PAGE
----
Pattern 
= 
[Variable =:] BrackPattern 

BrackPattern 
= 
(GraphPattern) 


 
Constructor 

 
PatternVariable 



 
SpecialPattern 


 
DynamicPattern 





GraphPattern 
= 
Constructor {Pattern} 
// Ordinary data constructor 

 
GraphPattern ConstructorName GraphPattern 
// Infix data constructor 

 
Pattern 





PatternVariable 
= 
Variable 


 
_ 

A pattern variable can be a (node) variable or a wildcard. A variable is a formal argument of a function that matches on any concrete value of the corresponding actual argument and therefore it does not force evaluation of this argument. A wildcard is an anonymous variable ("_") one can use to indicate that the corresponding argument is not used in the righthand side of the function. A variable can be attached to a pattern (using the symbol ‘=:’) that makes it possible to identify (label) the whole pattern as well as its contents. When a constant (data constructor) is specified as formal argument, the actual argument must contain the same constant in order to have a successful match.
Example of an algebraic data type definition and its use in a pattern match in a function definition.
::Tree a = Node a (Tree a) (Tree a)
 Nil
Mirror:: (Tree a) > Tree a
Mirror (Node e left right) = Node e (Mirror right) (Mirror left)
Mirror Nil = Nil
Use of anonymous variables.
:: Complex :== (!Real,!Real) // synonym type def
realpart:: Complex > Real
realpart (re,_) = re // re and _ are pattern variables
Use of list patterns, use of guards, use of variables to identify patterns and subpatterns; merge merges two (sorted) lazy lists into one (sorted) list.
merge:: [Int] [Int] > [Int]
merge f [] = f
merge [] s = s
merge f=:[x:xs] s=:[y:ys]
 x<y = [x:merge xs s]
 x==y = merge f ys
 otherwise = [y:merge f ys]
It is possible that the specified patterns turn a function into a partial function (see 3.7.3). When a partial function is applied outside the domain for which the function is defined it will result into a runtime error. A compile time warning is generated that such a situation might arise.
The formal arguments of a function and the function body are contained in a new local scope.
functionName args = expression
All variable symbols introduced at the lefthand side of a function definition must have different names.
For convenience and efficiency special syntax is provided to express pattern match on data structures of predefined type and record type. They are treated elsewhere (see below).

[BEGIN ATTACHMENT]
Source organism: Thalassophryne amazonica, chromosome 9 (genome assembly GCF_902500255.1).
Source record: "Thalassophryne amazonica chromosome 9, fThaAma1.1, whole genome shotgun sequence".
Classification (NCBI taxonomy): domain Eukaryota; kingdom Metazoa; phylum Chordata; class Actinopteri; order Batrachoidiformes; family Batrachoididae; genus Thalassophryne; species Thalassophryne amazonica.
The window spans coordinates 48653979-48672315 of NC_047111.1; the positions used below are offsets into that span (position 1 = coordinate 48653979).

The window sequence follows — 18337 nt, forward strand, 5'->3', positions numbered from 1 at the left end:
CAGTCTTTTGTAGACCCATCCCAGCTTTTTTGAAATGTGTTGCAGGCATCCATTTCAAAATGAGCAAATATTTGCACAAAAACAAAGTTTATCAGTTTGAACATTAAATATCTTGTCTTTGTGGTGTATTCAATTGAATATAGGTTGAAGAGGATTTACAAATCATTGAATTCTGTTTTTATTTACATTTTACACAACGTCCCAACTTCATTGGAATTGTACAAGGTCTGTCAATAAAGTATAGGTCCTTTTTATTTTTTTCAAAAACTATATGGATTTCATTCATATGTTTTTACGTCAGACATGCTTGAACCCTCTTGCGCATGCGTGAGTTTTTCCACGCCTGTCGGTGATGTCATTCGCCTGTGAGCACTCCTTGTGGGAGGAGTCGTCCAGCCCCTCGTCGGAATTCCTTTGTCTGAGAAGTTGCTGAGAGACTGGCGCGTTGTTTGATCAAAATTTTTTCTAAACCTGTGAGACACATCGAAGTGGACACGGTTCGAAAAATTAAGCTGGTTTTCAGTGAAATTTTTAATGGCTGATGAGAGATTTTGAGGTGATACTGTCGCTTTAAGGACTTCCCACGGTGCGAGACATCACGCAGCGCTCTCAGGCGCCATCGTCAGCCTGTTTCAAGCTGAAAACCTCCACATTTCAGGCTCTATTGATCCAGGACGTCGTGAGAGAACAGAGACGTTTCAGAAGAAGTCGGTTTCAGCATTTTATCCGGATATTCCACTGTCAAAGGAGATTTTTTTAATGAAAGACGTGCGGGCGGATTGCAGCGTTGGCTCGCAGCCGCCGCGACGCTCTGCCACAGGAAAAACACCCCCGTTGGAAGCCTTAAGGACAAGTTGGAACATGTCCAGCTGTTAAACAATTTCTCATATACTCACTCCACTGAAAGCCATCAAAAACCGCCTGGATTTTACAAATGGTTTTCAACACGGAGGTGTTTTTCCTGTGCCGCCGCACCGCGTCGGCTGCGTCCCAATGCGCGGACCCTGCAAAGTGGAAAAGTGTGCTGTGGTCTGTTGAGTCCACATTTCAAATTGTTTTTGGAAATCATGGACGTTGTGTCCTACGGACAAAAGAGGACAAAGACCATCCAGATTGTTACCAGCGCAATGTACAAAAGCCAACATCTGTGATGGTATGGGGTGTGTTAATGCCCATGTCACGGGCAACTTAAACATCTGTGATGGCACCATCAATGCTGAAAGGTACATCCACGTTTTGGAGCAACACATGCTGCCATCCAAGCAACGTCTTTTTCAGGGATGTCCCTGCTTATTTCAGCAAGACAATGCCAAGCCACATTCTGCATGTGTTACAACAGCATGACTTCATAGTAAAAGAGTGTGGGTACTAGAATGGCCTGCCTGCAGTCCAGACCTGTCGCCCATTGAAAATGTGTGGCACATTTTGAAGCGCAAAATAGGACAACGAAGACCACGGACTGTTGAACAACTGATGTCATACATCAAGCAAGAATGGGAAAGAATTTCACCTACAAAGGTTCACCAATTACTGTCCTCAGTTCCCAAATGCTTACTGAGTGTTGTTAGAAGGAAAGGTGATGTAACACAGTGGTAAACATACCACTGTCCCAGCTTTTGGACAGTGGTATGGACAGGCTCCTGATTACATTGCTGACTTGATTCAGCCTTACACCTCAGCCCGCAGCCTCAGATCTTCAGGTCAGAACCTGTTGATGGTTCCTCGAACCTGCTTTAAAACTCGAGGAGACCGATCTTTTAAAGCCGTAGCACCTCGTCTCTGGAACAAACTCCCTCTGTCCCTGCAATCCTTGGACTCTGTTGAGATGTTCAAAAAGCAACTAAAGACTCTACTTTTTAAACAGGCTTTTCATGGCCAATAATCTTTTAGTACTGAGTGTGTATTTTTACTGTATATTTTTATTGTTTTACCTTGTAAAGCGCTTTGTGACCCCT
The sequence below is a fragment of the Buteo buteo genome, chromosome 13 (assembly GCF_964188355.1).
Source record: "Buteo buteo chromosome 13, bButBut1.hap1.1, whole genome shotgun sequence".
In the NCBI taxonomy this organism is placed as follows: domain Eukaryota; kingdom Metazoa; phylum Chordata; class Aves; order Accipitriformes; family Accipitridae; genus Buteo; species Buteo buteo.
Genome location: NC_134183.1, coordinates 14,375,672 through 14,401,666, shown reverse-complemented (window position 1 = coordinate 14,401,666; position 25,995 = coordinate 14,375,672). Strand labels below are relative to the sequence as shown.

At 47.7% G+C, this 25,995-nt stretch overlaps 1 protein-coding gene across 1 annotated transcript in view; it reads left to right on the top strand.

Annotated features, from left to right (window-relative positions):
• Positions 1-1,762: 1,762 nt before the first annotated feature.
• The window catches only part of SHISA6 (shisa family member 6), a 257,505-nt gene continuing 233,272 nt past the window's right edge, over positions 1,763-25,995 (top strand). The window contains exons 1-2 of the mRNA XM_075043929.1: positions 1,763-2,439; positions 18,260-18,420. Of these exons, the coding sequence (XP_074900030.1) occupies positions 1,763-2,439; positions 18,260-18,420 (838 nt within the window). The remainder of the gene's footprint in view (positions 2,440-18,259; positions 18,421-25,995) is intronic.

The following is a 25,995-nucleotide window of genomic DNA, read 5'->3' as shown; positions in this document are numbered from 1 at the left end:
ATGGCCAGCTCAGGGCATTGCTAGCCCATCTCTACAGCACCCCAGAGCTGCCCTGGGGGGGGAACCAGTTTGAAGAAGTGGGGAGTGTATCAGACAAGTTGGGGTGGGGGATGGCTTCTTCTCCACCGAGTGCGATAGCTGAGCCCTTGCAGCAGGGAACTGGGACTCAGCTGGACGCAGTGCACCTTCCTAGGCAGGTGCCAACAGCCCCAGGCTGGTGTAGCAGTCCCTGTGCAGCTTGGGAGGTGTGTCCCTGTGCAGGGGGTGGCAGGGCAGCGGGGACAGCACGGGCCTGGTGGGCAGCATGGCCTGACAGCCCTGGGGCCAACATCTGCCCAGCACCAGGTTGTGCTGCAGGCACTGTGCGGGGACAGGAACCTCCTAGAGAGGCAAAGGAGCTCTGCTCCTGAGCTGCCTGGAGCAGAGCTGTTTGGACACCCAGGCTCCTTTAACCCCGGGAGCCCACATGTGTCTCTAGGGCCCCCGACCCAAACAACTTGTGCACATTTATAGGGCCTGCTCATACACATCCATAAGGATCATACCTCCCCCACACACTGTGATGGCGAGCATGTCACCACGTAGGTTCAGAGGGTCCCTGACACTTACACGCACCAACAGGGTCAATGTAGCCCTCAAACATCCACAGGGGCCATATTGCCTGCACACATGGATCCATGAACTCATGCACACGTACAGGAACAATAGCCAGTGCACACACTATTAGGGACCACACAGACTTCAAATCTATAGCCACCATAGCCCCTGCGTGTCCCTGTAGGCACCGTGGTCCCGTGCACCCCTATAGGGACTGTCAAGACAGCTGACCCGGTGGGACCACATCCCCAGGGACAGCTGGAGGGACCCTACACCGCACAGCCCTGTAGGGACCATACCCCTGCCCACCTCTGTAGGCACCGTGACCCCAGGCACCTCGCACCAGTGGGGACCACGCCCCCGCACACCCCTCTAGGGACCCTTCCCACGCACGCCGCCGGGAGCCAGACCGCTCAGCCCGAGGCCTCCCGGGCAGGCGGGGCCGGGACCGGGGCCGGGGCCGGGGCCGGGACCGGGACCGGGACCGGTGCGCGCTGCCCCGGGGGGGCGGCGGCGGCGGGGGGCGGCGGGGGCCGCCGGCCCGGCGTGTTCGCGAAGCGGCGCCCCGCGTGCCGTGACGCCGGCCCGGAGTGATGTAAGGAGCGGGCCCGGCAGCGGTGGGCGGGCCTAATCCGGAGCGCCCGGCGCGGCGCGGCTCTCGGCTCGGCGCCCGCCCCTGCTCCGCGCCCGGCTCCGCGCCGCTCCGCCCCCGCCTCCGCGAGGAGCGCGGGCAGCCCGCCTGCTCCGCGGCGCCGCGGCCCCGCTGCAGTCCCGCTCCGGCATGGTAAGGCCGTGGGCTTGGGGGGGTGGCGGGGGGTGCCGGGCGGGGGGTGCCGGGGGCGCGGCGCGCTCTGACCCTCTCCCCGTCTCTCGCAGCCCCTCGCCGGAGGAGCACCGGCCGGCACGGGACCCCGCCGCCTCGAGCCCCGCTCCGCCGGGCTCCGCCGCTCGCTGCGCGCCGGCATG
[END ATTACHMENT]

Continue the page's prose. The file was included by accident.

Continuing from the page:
SpecialPattern 
= 
BasicValuePattern 
// see 4.1.2 

 
ListPattern 
// see 4.2.2 

 
TuplePattern 
// see 4.3.2 

 
ArrayPattern 
// see 4.4.2 

 
RecordPattern 
// see 5.2.2 
Guard 
= 
BooleanExpr 

 
otherwise 
A guard is a Boolean expression attached to a rule alternative that can be regarded as generalisation of the pattern matching mechanism: the alternative only matches when the patterns defined on the left handside match and its (optional) guard evaluates to True (see 3.1). Otherwise the next alternative of the function is tried. Pattern matching always takes place before the guards are evaluated.
The guards are tried in textual order. The alternative corresponding to the first guard that yields True will be evaluated. A righthand side without a guard can be regarded to have a guard that always evaluates to True (the ‘otherwise’ or ‘default’ case). In keyword otherwise is synonym for True for people who like to emphasize the default option.
Only the last rule alternative of a function can have otherwise as guard or can have no guard.
It is possible that the guards turn the function into a partial function (see 3.6.3). When a partial function is applied outside the domain for which the function is defined it will result into a runtime error. At compile time this cannot be detected.
Function definition with guards.
filter:: Int [Int] > [Int]
filter pr [n:str]
 n mod pr == 0 = filter pr str
 otherwise = [n:filter pr str]
Equivalent definition of previous filter.
filter:: Int [Int] > [Int]
filter pr [n:str]
 n mod pr == 0 = filter pr str
= [n:filter pr str]
Guards can be nested. When a guard on one level evaluates to True, the guards on a next level are tried.